Workforce Programs

Community Workforce Partnership (CWP) – In 2000, LEDA helped form the CWP. The purpose of CWP is to carry out a cooperative program that meets the training, education and information needs of local and regional businesses, industries and the local and regional labor market. In 2004, the CWP received the Workforce Best Practices Award from the Texas Economic Development Council. Some of the advances that LEDA and the CWP have helped foster are listed below:

  • South Plains Center for Productivity and Innovation (SPCPI) – Thanks to the Wagner-Peyser 7(b) grant, local businesses and their employees can benefit from specialized education and training programs offered at the newly opened South Plains Center for Productivity and Innovation. SPCPI is an initiative of the CWP, a 501(c)(3), made up of a group of local organizations dedicated to meeting the workforce needs of local businesses and industries. The new facility, located at 1622 Mac Davis Lane, will provide training and education in a variety of specialized areas, including Operations and Service Measurements, Continuous Improvement, Service Business Flow and Simulations, Sales Team Strategy and Structure and more.
  • Nursing Grant Program – Many members of CWP played a role in obtaining the nursing grant, which was awarded to the Texas Tech University Health Sciences Center. This grant has been renewed over the years and provides vital funding for instruction, professors and clinical work. The additional funding has helped increase the number of nursing graduates for this region.
  • South Plains Economic Development Task Force (SPEDTF) – In 2002, the SPEDTF began looking for ways to leverage the many resources of the Lubbock Independent School District (L.I.S.D.) to be available to all students of the South Plains region. The efforts of the CWP helped form the Career and Technology Consortium of West Texas. This organization was responsible for starting the Automotive Technician Pilot Project to help facilitate curriculum at the secondary level as well as build a feeder program for post-secondary education for auto technicians. This pilot project became the model program for building other industry-led certifications, associate degrees, bachelor’s degrees, and in this case, a doctorial program at Texas Tech University for Mechanical Engineering. Other career pathway programs which used this pilot program as a blueprint are listed below:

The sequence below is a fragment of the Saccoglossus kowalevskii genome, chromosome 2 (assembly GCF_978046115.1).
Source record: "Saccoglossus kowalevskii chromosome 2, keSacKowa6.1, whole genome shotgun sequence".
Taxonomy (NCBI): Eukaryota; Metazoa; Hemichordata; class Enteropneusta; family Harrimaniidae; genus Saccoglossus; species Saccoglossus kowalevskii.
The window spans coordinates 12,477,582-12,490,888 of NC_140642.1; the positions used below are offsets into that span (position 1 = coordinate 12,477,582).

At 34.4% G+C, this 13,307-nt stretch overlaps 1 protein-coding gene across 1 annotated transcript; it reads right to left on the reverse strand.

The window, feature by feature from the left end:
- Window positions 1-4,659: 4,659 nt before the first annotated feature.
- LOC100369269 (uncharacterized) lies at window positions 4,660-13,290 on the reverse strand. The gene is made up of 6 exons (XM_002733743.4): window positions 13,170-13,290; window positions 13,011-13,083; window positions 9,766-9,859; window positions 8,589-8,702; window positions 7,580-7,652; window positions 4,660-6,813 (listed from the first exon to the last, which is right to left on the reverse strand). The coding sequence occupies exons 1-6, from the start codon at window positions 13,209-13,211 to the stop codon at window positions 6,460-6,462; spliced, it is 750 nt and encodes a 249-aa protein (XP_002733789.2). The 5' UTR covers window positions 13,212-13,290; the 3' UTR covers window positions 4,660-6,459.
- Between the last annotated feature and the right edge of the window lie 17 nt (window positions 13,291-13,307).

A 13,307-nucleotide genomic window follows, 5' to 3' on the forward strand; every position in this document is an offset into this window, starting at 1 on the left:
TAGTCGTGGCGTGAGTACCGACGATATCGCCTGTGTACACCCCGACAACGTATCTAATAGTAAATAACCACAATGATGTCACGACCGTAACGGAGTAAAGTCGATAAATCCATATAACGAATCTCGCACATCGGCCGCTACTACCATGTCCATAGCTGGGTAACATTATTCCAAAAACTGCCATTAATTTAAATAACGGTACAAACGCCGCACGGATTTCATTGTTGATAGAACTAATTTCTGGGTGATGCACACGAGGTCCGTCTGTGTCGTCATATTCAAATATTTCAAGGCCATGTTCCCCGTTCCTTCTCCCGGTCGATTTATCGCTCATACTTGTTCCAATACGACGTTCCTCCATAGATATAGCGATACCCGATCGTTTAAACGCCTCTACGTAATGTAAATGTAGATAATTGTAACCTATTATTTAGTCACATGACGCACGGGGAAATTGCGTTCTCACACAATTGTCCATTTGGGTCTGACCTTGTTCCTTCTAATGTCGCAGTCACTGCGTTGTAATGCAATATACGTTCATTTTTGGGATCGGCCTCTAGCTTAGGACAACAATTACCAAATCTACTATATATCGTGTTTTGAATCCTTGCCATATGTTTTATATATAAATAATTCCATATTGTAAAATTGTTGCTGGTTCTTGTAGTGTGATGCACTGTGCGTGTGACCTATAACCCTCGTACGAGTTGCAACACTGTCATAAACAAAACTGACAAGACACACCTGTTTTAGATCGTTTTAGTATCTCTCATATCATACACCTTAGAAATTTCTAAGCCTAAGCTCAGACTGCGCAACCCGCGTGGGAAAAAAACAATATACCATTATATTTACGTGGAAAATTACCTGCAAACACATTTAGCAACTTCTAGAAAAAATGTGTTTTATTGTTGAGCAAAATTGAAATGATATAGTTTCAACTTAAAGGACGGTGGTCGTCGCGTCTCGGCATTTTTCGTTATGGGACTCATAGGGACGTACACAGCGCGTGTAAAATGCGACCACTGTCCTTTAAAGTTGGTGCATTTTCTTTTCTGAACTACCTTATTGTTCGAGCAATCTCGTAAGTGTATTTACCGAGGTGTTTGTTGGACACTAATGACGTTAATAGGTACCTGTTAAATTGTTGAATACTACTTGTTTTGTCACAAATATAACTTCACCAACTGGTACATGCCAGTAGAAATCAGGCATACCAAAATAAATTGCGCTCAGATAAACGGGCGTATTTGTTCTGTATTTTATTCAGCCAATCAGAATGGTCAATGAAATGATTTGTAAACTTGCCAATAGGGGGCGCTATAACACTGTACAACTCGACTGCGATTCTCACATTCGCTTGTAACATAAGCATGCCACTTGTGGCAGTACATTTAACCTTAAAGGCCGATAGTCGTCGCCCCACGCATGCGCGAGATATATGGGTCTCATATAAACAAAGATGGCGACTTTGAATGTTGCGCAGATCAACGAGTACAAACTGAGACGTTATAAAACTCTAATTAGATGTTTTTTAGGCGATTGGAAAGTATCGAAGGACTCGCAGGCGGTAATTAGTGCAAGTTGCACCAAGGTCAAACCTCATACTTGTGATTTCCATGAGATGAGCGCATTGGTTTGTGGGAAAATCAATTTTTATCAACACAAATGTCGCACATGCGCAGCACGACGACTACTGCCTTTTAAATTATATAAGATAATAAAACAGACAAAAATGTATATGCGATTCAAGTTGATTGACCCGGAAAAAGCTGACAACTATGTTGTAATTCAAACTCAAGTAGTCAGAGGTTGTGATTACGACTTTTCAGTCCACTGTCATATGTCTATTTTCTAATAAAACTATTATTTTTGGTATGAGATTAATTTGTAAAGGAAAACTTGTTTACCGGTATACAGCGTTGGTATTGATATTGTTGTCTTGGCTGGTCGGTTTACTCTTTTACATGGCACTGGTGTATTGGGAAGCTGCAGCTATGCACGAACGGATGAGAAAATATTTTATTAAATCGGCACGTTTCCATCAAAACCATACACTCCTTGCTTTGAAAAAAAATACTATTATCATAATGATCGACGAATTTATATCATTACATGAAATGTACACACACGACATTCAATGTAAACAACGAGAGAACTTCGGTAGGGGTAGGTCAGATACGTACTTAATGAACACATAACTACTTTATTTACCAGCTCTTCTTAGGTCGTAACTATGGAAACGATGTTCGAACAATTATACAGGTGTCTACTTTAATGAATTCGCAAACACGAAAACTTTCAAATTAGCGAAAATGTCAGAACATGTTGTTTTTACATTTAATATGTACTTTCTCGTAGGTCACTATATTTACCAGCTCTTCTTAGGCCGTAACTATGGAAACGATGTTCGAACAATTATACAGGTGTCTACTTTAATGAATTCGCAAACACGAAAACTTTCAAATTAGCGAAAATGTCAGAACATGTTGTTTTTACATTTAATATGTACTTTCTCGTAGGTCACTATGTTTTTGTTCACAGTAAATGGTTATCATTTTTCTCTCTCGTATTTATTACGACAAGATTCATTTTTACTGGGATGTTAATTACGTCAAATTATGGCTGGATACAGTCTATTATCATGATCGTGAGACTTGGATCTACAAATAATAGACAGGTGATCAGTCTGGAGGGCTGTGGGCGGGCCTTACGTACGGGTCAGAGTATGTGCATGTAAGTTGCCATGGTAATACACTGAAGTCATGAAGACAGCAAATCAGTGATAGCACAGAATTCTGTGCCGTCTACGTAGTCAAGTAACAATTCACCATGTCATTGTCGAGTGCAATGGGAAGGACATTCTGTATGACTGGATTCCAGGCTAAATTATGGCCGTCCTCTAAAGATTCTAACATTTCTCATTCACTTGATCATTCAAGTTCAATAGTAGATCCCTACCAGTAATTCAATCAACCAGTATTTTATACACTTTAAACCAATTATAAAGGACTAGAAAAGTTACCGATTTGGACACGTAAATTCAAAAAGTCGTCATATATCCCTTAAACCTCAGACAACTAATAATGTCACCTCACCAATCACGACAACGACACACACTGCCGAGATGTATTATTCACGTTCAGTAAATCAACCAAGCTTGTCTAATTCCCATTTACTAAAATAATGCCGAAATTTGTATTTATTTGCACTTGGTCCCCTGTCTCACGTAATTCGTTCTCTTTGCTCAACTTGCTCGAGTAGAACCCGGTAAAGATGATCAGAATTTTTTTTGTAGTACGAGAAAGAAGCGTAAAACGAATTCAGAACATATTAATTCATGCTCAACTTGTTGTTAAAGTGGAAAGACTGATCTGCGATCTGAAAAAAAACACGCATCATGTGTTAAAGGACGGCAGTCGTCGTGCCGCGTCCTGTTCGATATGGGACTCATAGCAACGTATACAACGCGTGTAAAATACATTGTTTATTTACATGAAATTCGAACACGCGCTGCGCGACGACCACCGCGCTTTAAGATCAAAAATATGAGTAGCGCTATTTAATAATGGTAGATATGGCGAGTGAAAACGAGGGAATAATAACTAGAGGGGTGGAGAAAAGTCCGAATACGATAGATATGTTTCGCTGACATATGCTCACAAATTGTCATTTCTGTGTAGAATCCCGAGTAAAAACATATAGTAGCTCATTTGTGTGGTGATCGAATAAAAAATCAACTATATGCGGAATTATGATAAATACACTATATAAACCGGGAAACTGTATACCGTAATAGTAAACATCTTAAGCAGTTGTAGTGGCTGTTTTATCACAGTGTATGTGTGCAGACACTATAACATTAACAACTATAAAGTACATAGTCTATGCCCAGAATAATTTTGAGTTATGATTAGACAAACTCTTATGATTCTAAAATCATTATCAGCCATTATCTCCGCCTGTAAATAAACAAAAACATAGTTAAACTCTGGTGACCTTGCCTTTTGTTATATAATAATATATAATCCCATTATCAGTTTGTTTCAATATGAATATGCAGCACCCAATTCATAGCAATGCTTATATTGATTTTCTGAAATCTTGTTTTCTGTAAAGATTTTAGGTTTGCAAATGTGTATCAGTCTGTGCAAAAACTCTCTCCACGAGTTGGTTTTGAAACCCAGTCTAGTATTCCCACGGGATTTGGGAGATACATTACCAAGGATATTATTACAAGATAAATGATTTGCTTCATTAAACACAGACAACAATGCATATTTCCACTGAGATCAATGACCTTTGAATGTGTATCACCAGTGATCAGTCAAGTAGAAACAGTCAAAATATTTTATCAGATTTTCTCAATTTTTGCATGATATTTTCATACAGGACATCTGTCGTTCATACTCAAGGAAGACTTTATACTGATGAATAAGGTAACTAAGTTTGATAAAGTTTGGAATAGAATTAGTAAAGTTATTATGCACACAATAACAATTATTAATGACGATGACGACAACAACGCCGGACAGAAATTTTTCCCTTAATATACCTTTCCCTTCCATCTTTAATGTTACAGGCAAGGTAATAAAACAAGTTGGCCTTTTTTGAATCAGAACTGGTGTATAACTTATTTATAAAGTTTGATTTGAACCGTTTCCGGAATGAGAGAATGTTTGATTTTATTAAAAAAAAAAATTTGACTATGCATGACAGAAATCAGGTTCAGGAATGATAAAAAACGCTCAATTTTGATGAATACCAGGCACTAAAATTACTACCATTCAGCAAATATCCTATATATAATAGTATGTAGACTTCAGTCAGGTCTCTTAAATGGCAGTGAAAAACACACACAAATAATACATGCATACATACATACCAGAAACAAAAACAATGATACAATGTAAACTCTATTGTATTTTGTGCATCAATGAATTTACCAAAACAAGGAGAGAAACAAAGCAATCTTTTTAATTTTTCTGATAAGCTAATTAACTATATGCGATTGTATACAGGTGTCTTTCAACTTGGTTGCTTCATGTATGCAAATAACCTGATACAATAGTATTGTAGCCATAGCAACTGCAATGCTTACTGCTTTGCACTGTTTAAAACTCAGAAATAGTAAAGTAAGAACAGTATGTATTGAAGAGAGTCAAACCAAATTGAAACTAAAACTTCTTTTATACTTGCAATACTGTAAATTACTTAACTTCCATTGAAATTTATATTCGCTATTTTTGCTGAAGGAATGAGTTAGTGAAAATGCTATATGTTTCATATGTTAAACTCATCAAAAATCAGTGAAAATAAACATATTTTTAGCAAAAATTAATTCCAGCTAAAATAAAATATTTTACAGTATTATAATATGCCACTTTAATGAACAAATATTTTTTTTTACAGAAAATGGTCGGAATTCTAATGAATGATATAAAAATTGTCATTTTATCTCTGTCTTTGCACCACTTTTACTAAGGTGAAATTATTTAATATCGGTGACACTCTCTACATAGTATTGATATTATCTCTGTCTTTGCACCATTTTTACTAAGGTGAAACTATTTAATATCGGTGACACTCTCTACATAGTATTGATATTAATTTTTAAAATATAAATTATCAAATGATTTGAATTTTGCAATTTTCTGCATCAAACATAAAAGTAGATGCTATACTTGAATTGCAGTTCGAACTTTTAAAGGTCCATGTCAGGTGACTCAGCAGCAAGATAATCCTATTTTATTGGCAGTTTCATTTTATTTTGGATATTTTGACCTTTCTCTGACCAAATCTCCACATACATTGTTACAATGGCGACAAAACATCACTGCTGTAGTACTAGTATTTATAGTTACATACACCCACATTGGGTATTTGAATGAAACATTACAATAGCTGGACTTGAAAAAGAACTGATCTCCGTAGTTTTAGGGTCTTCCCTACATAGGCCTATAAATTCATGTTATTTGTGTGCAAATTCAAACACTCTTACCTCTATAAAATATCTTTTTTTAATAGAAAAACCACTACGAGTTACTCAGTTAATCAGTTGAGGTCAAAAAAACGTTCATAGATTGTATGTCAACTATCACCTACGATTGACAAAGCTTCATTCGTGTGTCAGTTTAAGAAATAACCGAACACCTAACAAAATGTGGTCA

• West Texas Manufacturing Association
    • Industrial Manufacturing
    • Allied Heath Programs
    • Cotton Gin Technicians
    • Wind Turbine Technicians
    • Computer Programming Project
  • Skills Development Fund Grants – The CWP assisted South Plains College, The Texas Manufacturing Assistance Center and Workforce Solutions in writing grants, which provided funding to train and enhance the skills of incumbent and new employees for local businesses.
  • Job Fairs – Through a relationship with the CWP and Workforce Solutions of the South Plains, LEDA continues to help engage the community by promoting a variety of job fairs that are held throughout the year.
  • Workforce Solutions of the South Plains – The CWP works closely with this organization to explore grant opportunities for local businesses. Workforce Solutions also hosts a variety of job fairs, assists companies with employee recruitment and job training programs.
  • Byron Martin Advanced Technology Center – The CWP functions as an advisory board member with a focus of increasing student participation in career and technical courses.
  • South Plains College Workforce Development Division – The CWP assisted with building customized training programs with local businesses for every industry.
  •  Texas Tech University Career Center – Through its partnership with CWP, many programs have been developed to connect graduates with local businesses in order to maximize employment opportunities.

SB1620 – LEDA and its partners began testifying before legislative committees in an effort to raise awareness of business’ needs being met through our educational process. During the 82nd Legislative Session, LEDA and its partners were instrumental in crafting legislation, SB1620, to address issues regarding building seamless career pathway programs using national industry standards. The bill passed unanimously by the House and Senate. This enables LEDA to build education programs for growing businesses with the skill sets that are required for this particular industry. This structure has been a model for many other communities and today, almost every EDC has incorporated a workforce development arm.

Higher Education Committee – This is a partnership with area colleges and universities as well as Workforce Solutions to discuss higher education initiatives.

Regional Advanced Technology Center – Currently in the planning stages, this center would increase access to technology, learning, resources and services to increase the efficiency of school and district operations and to enhance communications and sharing among the business and education community.